[Jean] Crotti was with Duchamp when he bought the snow shovel. It was an ordinary snow shovel, with a flat, galvanized iron blade and a wooden handle, which he picked out in a hardware store on Columbus Avenue. There were thousands just like it in hardware stores all over America, stacked up in advance of the winter storms or, as Duchamp would say in the title that he inscribed on the metal reinforcing plate across the business end, In Advance of the Broken Arm. Why did he choose this particular item? He and Crotti had never seen a snow shovel before, he explained some years later — they did not make such things in France. Duchamp remembered very clearly how pleased and proud Crotti had looked as  he carried their purchase, slung like a rifle on his shoulder, the few blocks to their shared studio in the Lincoln Arcade, where Duchamp, after painting on the title and signing it “[from] Marcel Duchamp 1915” (to show that it was not “by” but simply “from” the artist), tied a wire to the handle and hung it from the ceiling.

In addition to being the first American readymade, the snow shovel brought to full, conscious fruition the readymade idea that had been hovering around in his mind for two years. It was a mass-produced, machine-made object with no esthetic qualities whatsoever, chosen on a basis of “visual indifference, and, at the same time, on the total absence of good or bad taste.” … Only by giving it a title and an artist’s signature could it attain the odd and endlessly provocative status of a readymade, a work of art created not by the hand or skill but by the mind and decision of the artist.

Further skipping — of even the infamous Fountain of 1917 (the story of which I hope you already know), we find Duchamp in 1918, painting:

… It took him more than six months, working mostly on weekends, and the result which a good many people (including this writer) consider to be one of  his three or four masterpieces, did not please him at all. … “I had found a sort of projector which made shadows rather well enough,” he told [Pierre] Cabanne, “and I projected each shadow [of three of his readymades], which I traced by hand, onto the canvas.” … Starting at the center and receding in perspective to the upper left corner is a series of what look like diamond-shaped paint samples, which cover the spectrum from bright yellow to pale gray. (Duchamp delegated the tedious job of painting these to Yvonne Chastel.) The first (yellow) sample is secured to the canvas by a bolt — real, not painted. Just to the right of the yellow diamond is what looks like a jagged rip in the canvas; although the rip is painted, not real, it is “closed” by two real safety pins. A real bottle brush has been inserted into the trompe l’oeil rip; it sticks out a good twenty-three inches from the painting’s surface. Below the rip and slightly to the left is a crudely painted hand, the index finger extended and pointing to the right. Duchamp hired a professional sign painter to execute the hand, and he had the man sign his own marvelously Duchampian name underneath: “A. Klang.”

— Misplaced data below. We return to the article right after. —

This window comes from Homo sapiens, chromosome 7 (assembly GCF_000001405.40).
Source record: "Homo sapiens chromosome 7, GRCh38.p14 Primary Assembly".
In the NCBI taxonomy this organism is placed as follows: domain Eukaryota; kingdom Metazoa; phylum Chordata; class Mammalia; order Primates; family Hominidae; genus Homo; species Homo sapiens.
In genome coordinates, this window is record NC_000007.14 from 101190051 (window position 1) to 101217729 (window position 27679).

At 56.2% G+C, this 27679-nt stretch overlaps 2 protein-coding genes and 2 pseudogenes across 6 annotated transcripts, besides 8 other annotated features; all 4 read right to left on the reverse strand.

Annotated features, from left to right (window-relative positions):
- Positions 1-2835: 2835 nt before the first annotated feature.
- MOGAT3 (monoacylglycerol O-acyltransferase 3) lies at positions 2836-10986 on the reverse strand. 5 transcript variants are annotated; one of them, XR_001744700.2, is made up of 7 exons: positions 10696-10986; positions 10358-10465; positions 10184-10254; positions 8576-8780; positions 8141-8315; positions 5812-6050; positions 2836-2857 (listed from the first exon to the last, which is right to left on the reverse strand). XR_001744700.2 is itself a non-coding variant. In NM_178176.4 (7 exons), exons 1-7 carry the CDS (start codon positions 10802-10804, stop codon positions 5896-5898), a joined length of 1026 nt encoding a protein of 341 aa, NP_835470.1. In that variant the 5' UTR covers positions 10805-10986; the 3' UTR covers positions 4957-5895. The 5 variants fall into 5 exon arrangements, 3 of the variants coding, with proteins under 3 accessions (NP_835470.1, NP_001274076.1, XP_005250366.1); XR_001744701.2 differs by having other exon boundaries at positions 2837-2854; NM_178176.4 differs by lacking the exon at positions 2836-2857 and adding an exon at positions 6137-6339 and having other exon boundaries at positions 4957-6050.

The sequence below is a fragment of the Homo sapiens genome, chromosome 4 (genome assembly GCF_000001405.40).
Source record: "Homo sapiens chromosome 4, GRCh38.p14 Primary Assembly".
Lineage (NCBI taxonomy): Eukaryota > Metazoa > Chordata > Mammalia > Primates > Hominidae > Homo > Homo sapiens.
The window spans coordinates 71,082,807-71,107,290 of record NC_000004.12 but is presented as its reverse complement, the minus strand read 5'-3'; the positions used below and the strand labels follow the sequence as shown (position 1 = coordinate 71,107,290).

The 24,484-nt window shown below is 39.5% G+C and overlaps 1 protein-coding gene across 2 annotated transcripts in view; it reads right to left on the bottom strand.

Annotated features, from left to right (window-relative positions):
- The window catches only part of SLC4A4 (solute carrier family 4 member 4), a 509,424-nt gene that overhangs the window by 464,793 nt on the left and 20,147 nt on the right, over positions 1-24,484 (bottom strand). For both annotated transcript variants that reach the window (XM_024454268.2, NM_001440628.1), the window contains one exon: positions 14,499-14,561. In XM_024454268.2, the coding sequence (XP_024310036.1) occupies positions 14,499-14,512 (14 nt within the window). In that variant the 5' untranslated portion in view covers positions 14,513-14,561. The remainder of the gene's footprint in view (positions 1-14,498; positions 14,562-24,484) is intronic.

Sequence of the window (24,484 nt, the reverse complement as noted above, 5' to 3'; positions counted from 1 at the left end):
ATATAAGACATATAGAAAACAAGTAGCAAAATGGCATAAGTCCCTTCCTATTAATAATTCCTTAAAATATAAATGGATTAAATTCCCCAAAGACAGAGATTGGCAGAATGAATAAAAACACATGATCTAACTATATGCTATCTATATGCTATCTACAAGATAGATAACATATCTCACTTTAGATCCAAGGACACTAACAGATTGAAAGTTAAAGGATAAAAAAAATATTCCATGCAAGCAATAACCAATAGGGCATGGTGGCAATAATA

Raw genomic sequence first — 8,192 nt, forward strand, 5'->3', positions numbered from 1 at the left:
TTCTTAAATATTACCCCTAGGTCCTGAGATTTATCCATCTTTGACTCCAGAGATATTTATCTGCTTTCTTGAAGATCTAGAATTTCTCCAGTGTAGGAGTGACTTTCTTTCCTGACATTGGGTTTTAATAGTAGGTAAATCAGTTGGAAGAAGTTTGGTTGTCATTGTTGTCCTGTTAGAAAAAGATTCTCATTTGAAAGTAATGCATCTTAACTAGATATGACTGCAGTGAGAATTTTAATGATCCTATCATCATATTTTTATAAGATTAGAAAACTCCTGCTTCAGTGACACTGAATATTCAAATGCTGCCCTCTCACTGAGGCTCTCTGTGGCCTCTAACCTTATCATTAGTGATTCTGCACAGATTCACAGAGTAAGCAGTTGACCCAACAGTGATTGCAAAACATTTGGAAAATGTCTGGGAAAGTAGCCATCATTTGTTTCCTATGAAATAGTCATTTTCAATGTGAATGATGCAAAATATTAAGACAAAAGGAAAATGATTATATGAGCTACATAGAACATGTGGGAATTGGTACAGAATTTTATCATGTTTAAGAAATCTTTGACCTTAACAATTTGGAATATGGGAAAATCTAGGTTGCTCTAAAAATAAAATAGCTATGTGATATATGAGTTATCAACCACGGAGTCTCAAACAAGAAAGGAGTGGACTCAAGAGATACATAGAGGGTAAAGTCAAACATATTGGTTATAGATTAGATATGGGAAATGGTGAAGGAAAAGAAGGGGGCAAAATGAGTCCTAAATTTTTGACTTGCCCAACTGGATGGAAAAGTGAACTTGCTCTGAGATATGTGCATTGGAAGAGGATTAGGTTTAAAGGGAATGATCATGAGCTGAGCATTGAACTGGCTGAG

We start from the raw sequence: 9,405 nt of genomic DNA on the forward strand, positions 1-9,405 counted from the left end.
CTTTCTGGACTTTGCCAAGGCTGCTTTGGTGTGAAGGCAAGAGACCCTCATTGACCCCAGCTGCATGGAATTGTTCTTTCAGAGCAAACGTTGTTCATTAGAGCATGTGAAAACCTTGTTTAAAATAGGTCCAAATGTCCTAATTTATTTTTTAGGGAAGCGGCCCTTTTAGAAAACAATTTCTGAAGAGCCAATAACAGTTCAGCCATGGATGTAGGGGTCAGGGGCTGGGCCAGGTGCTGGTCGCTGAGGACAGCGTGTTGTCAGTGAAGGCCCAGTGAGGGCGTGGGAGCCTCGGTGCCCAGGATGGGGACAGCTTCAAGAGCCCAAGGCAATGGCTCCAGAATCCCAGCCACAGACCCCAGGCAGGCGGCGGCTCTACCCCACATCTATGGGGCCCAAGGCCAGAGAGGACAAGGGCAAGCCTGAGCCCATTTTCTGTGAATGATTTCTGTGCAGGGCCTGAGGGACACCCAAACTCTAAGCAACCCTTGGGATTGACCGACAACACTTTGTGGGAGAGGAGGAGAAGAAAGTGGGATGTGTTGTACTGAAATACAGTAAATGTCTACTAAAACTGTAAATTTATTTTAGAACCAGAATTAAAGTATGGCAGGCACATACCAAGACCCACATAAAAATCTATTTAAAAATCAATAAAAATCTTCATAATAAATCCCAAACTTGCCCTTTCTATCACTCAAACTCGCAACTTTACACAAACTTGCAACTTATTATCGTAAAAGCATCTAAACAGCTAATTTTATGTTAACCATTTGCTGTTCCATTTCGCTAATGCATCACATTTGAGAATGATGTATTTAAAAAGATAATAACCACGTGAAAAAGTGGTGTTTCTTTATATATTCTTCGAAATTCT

[click for larger]

A lot of Duchamp’s earlier ideas are recapitulated in Tu m’. There is a note in The Green Box in which he suggests making “a picture of cast shadows.” Games of illusion and reality, new and personal forms of measurement, jokes that call into question the definition of art — all these were part of Duchamp’s ongoing search for an art that moved beyond retinal effects to mental constructs, but apparently he felt that Tu m’ did not push the search along in any useful ways.

… The do-it-yourself title — the viewer is free to complete it with any French verb that begins with a vowel — is usually read as a contraction of tu m’emmerdes, a “very coarse verb” (according to Cassell’s French dictionary) meaning “you bore me,” … [A] reason suggests itself … for Duchamp’s denigration of Tu m’. With all its visual puns and contradictions, this also happens to be a highly “retinal” picture — one that provides intense pleasure for its visual qualities alone. Duchamp may have decided that he was in danger of falling into the trap of art. Tu m’, at any rate, was the last painting on canvas that he ever made.

My most recent previous post from Tomkins’s book is here.

-Julie

http://www.unrealnature.com/

November 25, 2011

To Bear and Retain

Filed under: Uncategorized — unrealnature @ 7:07 am

… The marked skin means memory, means never being able or willing to forget.

Levinas and Lyotard … want the skin to remain invisible, unfigured, and yet able to touch and be touched through the blind palpations of metaphor, the nudgings and insurgences of touch into discourse.

This is from The Book of Skin by Steven Connor (2004):

… The beginning of time, the beginning of culture, the beginning of sin, the beginning of difference, the beginning of mixture, the beginning of death: all these may be imagined in terms of the marking of a previously immaculate surface. Time leaves its mark. There can be no time without deviation and difference, and no deviation or difference that is unmarked.

The marking of skin is the arrival of accident and contingency. Whatever it may be, the first, arbitrary, unnecessary event is a marring, a maculation. Behind every myth of the coming of writing lies a myth of the marking of bodies or faces previously dreamed perfect, by the traces of injury and death, by the lines of age.